And we'd think that would involve a lot of weighing.
One of the first steps is for Bortner to meet with Idaho officials to overview their pelican-management plan, which he expects to happen in the next couple of months, according to the AP.
Oregon man will meet the griz that attacked him and knows just what to say
We wonder how often the survivor of a grizzly attack gets to see the humpbacked assailant again?
Usually the bruin is long gone, and the media is soon taking turns at bedside interviews, with the patient thanking those lucky stars that it wasn't he or she who was eighty-sixed, right permanentlike.
But Steve Bartley later this month will see the bear that gnawed on each of his hands July 18 while he was in a nylon tent near the northeast entrance to Yellowstone National Park, according to the Associated Press.
Montana wildlife personnel captured the griz last week and will be shipping it to its final home at the Bear Research Center at Washington State University. Bartley says he's going to meet the beast, now tagged as Bear No. 495, this month, the AP reports.
We say it's a sight bit better than meeting your maker, and we're very glad the 59-year-old Springfield, Ore., man a former Colorado law-enforcement officer who was on a motorcycle tour when the attack occurred has a sense of humor about the whole ordeal.
In what is surely the quote of the week, Bartley knows exactly what he plans to say to the creature. "I'm going to tell him, 'No hard feelings," he said. "Enjoy your life, because I'm enjoying mine."
What a great attitude, Steve, and thanks for that.
It could have been far worse for Bartley, who expects to have two surgical pins in his right thumb for weeks while he's healing. His screams and the yelling of nearby campers are thought to have scared off the grizzly.
En route with a fellow biker to a motorcycle rally in Gillette, Wyo., Bartley had designs on motoring up 10,947-feet Beartooth Pass; someday we may see a picture of Bartley and his bandaged hands in Merriam-Webster's under the definition of irony.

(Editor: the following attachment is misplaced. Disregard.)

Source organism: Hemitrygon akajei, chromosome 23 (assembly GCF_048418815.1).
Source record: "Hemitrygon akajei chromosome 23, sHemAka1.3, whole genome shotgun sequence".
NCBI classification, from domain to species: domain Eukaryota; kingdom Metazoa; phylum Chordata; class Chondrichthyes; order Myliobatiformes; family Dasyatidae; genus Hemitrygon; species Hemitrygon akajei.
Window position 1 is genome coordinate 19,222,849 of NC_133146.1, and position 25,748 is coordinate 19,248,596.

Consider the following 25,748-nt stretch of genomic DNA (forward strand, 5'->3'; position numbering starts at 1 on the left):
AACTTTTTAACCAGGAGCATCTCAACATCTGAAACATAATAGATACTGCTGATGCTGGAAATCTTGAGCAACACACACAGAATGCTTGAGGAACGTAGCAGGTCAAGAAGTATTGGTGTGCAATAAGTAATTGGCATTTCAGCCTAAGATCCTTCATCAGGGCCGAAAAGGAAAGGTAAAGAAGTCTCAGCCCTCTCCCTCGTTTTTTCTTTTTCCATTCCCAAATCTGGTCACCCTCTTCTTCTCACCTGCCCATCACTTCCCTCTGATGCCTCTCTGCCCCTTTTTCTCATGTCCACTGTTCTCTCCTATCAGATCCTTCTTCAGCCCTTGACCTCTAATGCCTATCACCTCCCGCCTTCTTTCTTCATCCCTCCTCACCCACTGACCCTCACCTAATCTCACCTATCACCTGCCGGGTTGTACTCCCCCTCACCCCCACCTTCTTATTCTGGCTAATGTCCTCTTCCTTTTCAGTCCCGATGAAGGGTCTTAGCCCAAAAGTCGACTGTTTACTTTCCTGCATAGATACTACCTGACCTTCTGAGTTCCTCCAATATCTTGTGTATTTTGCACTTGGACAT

Real jughead of a bear crashes party, with fatal consequences (for the bear)
Bear No. 495 will fare a whole lot better than his brethren from Minnesota, a black bear that we also may eventually see an image of in Merriam-Webster's, but under the slang term "jughead."
This old jughead got in a jam last month when its head become stuck inside a 2½-gallon clear, plastic jar and it evaded capture by wildlife officials for six days.
At week's end the bruin was shot and killed after padding into the city of Frazee, Minn., and showing up in an alley behind a cafe during the Turkey Days festival, the Pioneer Press reports. A street dance was taking place nearby.
State wildlife officials would have preferred to have used a tranquilizer dart on the bear to remove the offending headgear, according to the Web site of the St. Paul daily newspaper. But the bear didn't stay put in one spot long enough and those officers that were on hand when the jughead made an appearance at the Frazee fair weren't equipped with tranquilizer guns.
Besides, the bear was close to death and may not have survived being tranquilized, according to one conservation officer.
Under the circumstances, with city folks at risk, officials absolutely made the right choice to use deadly force. And who could have ever guessed a bear would get into such a predicament? Jughead, indeed.
About the author: Brett Pauly spent nearly six years editing and publishing ESPNOutdoors.com before moving on to produce the ESPN.com Sports Travel site. He is a national award-winning writer and editor with 14 years of experience in the newspaper trade, including stints at the Los Angeles Daily News and Seattle Times. The Evergreen State is where he now makes his home. Click here to email him.